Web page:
Positive: Patrick Fuller of Weston Beamor
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When Gerald Ratner described one of his store’s products as “total crap”, Birmingham’s leading jewellery manufacturer felt that the former high street retailer probably did the whole industry a favour.

Patrick Fuller, chairman of Weston Beamor, one of the largest surviving manufacturers still based in the city’s jewellery quarter, is in little doubt that if retailers did a better job, UK manufacturers would sell a lot more product.

Although imports account for 70 per cent of the jewellery market, Birmingham’s jewellers still generate 40 per cent of UK production.

H Samuel and other big high street jewellers contract out manufacturing to cheaper suppliers in Asia. Mr Fuller focuses on small orders of higher value pieces, made to meet short delivery times.

Exports account for about half the £25m of sales, with Mr Fuller attending all the big trade fairs armed with a two-inch-thick catalogue — a publication it produces in English, French, German and Flemish for the Antwerp diamond trade. “I think the Jewellery Quarter should be selling nice jewellery for people who cannot afford to buy it at Mappin & Webb,” he says referring to one of the leading high-end retailers. “The city council talks about the lure of the Jewellery Quarter in Birmingham, but if you were French and came here, you wouldn’t find much to buy.”

Weston Beamor employs about 120 staff in the city. The Birmingham Assay Office, which provides hallmarking and materials testing services, is another big employer, as is Cookson, the international bullion trader.

Mr Fuller is positive on the employment outlook, commenting that the average age of his workforce is falling for the first time after recent hires.

The Birmingham School of Jewellery is a particular source of talent — which was not always the case. “It started out as an artisan school that trained mounters and setters for the trade. That went out of vogue and it then became a very nice middle class institution to send your daughter to. Well, I think it’s come full circle. The attitude to the trade has changed completely. It wants to work with us.”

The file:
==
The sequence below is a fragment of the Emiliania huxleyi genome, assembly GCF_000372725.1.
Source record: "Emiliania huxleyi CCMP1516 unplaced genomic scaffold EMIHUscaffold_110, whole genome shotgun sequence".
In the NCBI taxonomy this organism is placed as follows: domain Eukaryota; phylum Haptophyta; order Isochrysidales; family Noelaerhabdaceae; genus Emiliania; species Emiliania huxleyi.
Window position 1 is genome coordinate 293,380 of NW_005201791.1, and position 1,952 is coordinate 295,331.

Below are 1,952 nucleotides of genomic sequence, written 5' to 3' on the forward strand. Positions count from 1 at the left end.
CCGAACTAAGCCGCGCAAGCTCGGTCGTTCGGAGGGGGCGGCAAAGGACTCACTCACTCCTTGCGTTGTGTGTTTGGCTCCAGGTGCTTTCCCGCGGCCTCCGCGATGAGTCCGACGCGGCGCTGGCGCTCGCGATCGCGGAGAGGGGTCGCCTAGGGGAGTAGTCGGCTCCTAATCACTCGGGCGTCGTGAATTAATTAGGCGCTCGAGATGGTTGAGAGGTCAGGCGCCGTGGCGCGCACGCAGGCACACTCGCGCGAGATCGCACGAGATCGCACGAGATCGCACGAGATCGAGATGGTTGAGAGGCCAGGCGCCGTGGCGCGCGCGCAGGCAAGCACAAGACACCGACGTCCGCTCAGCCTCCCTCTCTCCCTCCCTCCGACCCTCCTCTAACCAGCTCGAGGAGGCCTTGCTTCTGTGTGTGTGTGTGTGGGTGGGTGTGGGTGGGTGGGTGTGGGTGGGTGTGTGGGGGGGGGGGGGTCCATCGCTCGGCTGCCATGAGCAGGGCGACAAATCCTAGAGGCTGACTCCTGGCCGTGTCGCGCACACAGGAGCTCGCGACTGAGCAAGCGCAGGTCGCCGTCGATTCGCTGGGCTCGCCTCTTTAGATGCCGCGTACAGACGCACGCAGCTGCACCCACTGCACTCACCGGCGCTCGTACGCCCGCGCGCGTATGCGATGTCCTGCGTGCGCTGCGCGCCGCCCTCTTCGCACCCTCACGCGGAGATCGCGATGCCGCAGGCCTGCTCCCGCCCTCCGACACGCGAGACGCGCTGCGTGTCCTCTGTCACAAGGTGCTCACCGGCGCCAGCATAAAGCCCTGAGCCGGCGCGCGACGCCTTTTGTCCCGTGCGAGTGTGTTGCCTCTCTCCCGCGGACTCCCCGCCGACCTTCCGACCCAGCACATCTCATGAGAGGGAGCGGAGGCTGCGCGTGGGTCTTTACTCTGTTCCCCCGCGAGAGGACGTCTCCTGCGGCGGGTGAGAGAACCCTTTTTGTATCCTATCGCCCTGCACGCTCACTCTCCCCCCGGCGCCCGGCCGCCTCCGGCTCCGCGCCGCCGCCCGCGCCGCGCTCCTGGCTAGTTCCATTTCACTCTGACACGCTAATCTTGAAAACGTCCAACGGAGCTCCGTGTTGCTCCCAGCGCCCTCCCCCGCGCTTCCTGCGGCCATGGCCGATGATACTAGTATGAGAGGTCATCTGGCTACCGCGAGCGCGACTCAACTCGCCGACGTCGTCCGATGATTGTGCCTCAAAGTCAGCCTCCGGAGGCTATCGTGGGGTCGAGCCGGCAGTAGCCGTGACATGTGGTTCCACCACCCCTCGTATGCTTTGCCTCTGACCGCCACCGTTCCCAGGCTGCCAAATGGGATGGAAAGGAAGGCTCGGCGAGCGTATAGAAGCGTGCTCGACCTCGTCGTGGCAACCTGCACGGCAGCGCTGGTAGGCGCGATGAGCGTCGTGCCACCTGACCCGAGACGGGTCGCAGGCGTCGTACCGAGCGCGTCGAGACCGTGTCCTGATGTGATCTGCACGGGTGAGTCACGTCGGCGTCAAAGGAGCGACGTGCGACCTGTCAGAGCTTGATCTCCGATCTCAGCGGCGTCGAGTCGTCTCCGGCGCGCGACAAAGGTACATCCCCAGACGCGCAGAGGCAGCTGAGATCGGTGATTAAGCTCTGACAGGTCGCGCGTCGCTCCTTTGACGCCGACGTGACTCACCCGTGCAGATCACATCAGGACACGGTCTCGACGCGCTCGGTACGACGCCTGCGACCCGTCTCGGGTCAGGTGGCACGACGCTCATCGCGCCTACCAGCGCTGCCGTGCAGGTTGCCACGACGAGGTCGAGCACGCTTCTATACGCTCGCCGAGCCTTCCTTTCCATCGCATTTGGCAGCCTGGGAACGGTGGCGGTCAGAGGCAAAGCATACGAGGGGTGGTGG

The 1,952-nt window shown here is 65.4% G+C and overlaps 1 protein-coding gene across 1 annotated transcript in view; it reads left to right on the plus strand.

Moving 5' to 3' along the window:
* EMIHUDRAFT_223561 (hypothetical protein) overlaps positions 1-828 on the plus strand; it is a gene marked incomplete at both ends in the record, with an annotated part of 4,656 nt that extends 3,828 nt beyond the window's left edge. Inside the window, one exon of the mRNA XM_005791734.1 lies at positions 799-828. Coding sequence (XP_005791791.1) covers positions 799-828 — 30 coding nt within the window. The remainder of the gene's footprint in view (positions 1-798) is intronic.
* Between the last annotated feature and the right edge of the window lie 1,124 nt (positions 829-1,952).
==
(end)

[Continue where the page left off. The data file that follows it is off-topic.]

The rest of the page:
Twenty years ago, there were 3,000 people employed in the Birmingham cluster. The red brick façades, some carrying the old company names in the masonry, are mostly still standing, but many are now offices or trendy apartments for young Brummies with jobs in the city’s growing financial services industry.

“Where Cooksons had foundries all around them, they’ve now got apartment blocks and the people living in the apartments complain about the banging. Well the developer should have thought of that,” says Mr Fuller.

The sector has endured a turbulent few years with sales stalling as consumers melted down unused heirlooms to take advantage of high bullion prices. Gold and silver have fallen back. But Mr Fuller says jewellers still face a particular challenge, manufacturing with what is a speculative material

“We’ve all got stock that has had to be devalued, through no fault of our own, and that causes problems” he says.

Modern jewellery-making still uses the “lost wax” techniques familiar to the Ancient Greeks in their bronze foundries. But Mr Fuller says: “Technology is making its mark in our industry and the challenge for UK manufacturers will be to keep up the investment.”

Weston Beamor has three specialist machines that cut wedding rings from rolled gold bars. It also has several rapid prototyping machines that make more complex pieces using 3D printing technology to produce the computer generated resin models ready for casting.

But not all success stories rely on investment in equipment. A few streets away, James Deakin works in a factory little changed since it was opened in the 1780s.

Deakin & Francis cufflinks sell in Harrods in London and Bloomingdale’s in New York. James and his brother Henry, who both trained as gemmologists, have reinvented the family business as a fashion brand — with prices to match.

When they took charge nine years ago on their father’s retirement, they were making so-called unmarked “white label” jewellery for the wholesale trade. But on a trip to the US, James Deakin quickly realised they were missing a trick.

“Unnoticed by us, our customers were using the name Deakin & Francis as a tool to sell the product.”

A fresh insight into retail thinking came when another potential customer insisted on seeing the packaging before the product. “That was the first time we had any inkling how retailing really works,” he says.

Unlike Weston Beamor, the company has no specialist machine tools, preferring to use the more mechanical process of stamping, where the metal is forced into a steel dye.

“We stamp as much as possible. We use brand new clean metal, unrecycled. That’s important for the enamel work we do. It has to be new metal. If there is any impurity, the enamel will chip off,” he says.

Deakin & Francis hallmarked 34,000 pairs of cufflinks last year. On any day, it would probably have a similar volume in stock, so as to be able to meet short delivery times demanded by its important customers.

“The finance department hates us carrying so much stock. But we believe that if someone wants it, we should be able to give it to them.”

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